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Summary of Assessable Income for Sole Traders and Partnerships

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Last updated 22 December 2010

Assessable income

The following table summarises the assessable income, and its treatment, for pensioners from a sole trader's business or a partnership.

Income Source

Treatment

Sole Traders and Partnerships

Rent paid by a business to a pensioner

Add it to assessable net profit and assess as income on an annual basis. It can be offset against the pensioner's share of the business loss.

Capital gain or loss on disposal of depreciated assets distributed via the business structure's profit and loss statement

Do not include when calculating the current rate of assessable income for the business unless it is part of the normal activity of the business.

Capital gain or loss on disposal of assets not depreciated and distributed via the business structure's profit and loss statement (not including managed investments and shares) from business assets

Do not include when calculating the current rate of assessable income for the business unless it is part of the normal activity of the business.

Example: property developers make their income from capital gain so would have capital gains included in their assessment.

Capital gain or loss from managed investments and shares

The net amount must be included as assessable income.

Capital gain or loss on the sale or winding up of a business

Do not include in the income assessment as the gain or loss is not directly related to the normal activity of the business.

Loan interest paid by the business to the owner

If it is listed as an expense on the profit/loss statement it is allowed as a deduction against business income. No deeming applies. The amount received by the owner, however, is added to the adjusted net business profit. It can be offset against a business loss.

Income Source

Treatment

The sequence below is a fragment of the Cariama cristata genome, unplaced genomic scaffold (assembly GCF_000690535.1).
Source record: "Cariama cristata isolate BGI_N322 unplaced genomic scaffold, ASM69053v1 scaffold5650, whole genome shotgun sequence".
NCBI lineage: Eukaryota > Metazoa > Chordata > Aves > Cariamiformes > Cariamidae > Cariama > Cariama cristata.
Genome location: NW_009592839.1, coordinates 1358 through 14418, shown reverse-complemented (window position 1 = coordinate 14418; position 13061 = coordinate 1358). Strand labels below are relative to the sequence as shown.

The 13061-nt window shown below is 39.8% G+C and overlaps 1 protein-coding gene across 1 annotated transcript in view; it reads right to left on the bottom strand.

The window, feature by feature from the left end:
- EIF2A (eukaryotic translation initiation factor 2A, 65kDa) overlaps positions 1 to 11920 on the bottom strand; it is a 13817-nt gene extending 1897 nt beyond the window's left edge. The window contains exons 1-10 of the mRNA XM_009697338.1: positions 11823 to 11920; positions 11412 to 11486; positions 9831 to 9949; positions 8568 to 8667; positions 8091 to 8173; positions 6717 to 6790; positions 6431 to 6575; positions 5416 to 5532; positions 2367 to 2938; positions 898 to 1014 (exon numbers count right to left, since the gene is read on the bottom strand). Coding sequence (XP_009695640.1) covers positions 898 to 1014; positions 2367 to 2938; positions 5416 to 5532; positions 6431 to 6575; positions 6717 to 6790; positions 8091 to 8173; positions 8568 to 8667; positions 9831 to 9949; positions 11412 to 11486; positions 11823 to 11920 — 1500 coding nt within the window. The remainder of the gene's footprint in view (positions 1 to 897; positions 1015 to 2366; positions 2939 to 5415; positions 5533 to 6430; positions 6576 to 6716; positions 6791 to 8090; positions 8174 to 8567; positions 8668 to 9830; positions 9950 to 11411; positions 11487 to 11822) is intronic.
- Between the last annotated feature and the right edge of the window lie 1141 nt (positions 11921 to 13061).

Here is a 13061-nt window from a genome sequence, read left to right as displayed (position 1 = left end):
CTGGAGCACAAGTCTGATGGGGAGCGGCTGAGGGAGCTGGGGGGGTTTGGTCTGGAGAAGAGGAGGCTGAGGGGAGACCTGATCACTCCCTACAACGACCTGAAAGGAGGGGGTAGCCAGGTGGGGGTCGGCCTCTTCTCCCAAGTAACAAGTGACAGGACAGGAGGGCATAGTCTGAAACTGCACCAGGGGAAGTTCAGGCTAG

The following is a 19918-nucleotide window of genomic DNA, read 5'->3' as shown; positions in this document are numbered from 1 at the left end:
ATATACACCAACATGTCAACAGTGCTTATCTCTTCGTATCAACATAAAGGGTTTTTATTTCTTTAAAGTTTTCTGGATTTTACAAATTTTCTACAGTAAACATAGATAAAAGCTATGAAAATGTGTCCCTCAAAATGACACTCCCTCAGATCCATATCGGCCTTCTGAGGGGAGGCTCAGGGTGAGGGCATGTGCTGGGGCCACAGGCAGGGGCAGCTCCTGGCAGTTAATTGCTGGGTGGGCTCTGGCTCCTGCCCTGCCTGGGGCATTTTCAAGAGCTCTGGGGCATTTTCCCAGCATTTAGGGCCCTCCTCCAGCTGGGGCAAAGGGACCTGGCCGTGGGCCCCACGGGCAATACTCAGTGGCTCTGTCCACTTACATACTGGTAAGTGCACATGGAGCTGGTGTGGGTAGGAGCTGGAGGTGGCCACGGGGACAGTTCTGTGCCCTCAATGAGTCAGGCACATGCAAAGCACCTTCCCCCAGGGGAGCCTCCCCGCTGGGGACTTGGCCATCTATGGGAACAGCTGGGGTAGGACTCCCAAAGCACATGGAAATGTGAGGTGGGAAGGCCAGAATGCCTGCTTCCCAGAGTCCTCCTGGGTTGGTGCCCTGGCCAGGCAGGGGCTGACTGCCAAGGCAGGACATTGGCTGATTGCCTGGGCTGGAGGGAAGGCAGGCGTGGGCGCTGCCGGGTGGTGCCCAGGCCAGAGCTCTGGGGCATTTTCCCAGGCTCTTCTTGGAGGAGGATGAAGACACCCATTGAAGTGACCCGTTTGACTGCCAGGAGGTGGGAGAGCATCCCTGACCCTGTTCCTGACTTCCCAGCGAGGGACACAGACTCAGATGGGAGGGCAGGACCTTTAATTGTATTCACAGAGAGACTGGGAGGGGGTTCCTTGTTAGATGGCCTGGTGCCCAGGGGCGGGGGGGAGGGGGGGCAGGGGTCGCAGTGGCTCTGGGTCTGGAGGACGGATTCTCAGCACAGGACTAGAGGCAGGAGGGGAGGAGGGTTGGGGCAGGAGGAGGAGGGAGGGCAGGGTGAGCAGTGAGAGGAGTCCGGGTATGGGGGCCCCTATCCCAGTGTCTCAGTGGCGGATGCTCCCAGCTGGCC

Sole Traders and Partnerships

Loan interest paid by the business to a third party who is not the owner

Allowed as a deduction if it is listed as an expense on the profit/loss statement. If the payments are made to a pensioner who does not own the business, the amount received is disregarded as income, and deeming is applied to the investment.

Petty cash and financial investments used as part of the on-going operations of the business

Actual income is included as part of the business profit, and no deeming applies. Deductions for investment expenses claimed on the profit/loss statement are allowed.

Financial investments not used as part of the operations of the business

  • Take them out of the business financial statements and assess them as the financial investments of the investment owners.

Income equalisation deposits, farm management deposits, farm management bonds    

  • Hold actual income earned.  (This will show on the Income Tax Return.)
  • No deduction is allowed for investment expenses.

Income Source

Treatment

Sole Traders only

Business net profit

Hold it as assessable income on an annual basis after making adjustments for non-allowable expenses.

Salary to pensioner from business

Add it to assessable net profit and assess it as income on an annual basis. It can be offset against the pensioner's share of the business loss.

Income Source

Treatment

Partnerships only

Partner's share of profit

Hold it as assessable income on an annual basis after making adjustments for non-allowable expenses.

Salary from partnership

Add it to assessable net profit and assess it as income on an annual basis. It can be offset against the pensioner's share of the partnership loss.

Date of effect

The date of effect policy for sole trader and partnership income, where annual reviews are undertaken following the receipt of an income tax return or completed financial statements.     


For the purposes of income and assets assessment, a partnership is the relationship which exists between people carrying on business in common, with a view to making a profit. A partnership agreement may be oral OR written. The business may be run:

  •       in the owners' name(s), or
  •       under a registered business name.

The business is not a separate legal entity, which means that although the partnership lodges a tax return, the profit or income is assessable in the hands of the individual partners.

Each partner:

  •       owns an agreed portion of the business assets,
  •       receives an agreed portion of the profits, and
  •       is 'jointly and severally' liable for all business debts.

Profit, for a business, is the amount of earnings in excess of its expenses over 12 months.

An asset means any property, including property outside Australia.